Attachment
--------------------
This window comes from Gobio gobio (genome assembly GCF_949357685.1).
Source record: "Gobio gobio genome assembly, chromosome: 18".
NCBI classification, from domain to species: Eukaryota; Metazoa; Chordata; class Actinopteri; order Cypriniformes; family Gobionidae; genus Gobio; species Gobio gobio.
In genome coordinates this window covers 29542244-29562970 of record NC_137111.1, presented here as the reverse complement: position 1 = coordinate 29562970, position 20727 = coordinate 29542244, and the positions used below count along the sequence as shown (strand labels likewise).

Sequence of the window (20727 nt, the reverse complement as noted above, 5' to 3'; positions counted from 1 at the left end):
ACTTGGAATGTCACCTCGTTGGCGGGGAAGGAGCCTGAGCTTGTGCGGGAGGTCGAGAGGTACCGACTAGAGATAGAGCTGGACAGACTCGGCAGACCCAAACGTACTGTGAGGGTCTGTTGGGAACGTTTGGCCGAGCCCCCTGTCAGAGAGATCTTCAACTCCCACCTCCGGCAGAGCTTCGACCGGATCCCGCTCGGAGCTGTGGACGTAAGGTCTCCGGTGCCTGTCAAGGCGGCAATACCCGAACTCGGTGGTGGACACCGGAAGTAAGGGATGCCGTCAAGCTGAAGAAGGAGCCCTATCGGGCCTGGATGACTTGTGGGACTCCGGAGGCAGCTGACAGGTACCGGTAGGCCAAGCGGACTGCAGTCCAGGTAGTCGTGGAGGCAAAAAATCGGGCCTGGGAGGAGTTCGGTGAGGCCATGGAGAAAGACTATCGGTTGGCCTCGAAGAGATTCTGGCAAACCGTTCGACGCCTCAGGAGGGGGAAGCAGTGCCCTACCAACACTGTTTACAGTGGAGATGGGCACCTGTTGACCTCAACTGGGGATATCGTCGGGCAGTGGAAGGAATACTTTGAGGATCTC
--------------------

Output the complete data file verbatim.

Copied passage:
This window comes from Gobio gobio (genome assembly GCF_949357685.1).
Source record: "Gobio gobio genome assembly, chromosome: 18".
NCBI classification, from domain to species: Eukaryota; Metazoa; Chordata; class Actinopteri; order Cypriniformes; family Gobionidae; genus Gobio; species Gobio gobio.
In genome coordinates this window covers 29542244-29562970 of record NC_137111.1, presented here as the reverse complement: position 1 = coordinate 29562970, position 20727 = coordinate 29542244, and the positions used below count along the sequence as shown (strand labels likewise).

Sequence of the window (20727 nt, the reverse complement as noted above, 5' to 3'; positions counted from 1 at the left end):
ACTTGGAATGTCACCTCGTTGGCGGGGAAGGAGCCTGAGCTTGTGCGGGAGGTCGAGAGGTACCGACTAGAGATAGAGCTGGACAGACTCGGCAGACCCAAACGTACTGTGAGGGTCTGTTGGGAACGTTTGGCCGAGCCCCCTGTCAGAGAGATCTTCAACTCCCACCTCCGGCAGAGCTTCGACCGGATCCCGCTCGGAGCTGTGGACGTAAGGTCTCCGGTGCCTGTCAAGGCGGCAATACCCGAACTCGGTGGTGGACACCGGAAGTAAGGGATGCCGTCAAGCTGAAGAAGGAGCCCTATCGGGCCTGGATGACTTGTGGGACTCCGGAGGCAGCTGACAGGTACCGGTAGGCCAAGCGGACTGCAGTCCAGGTAGTCGTGGAGGCAAAAAATCGGGCCTGGGAGGAGTTCGGTGAGGCCATGGAGAAAGACTATCGGTTGGCCTCGAAGAGATTCTGGCAAACCGTTCGACGCCTCAGGAGGGGGAAGCAGTGCCCTACCAACACTGTTTACAGTGGAGATGGGCACCTGTTGACCTCAACTGGGGATATCGTCGGGCAGTGGAAGGAATACTTTGAGGATCTC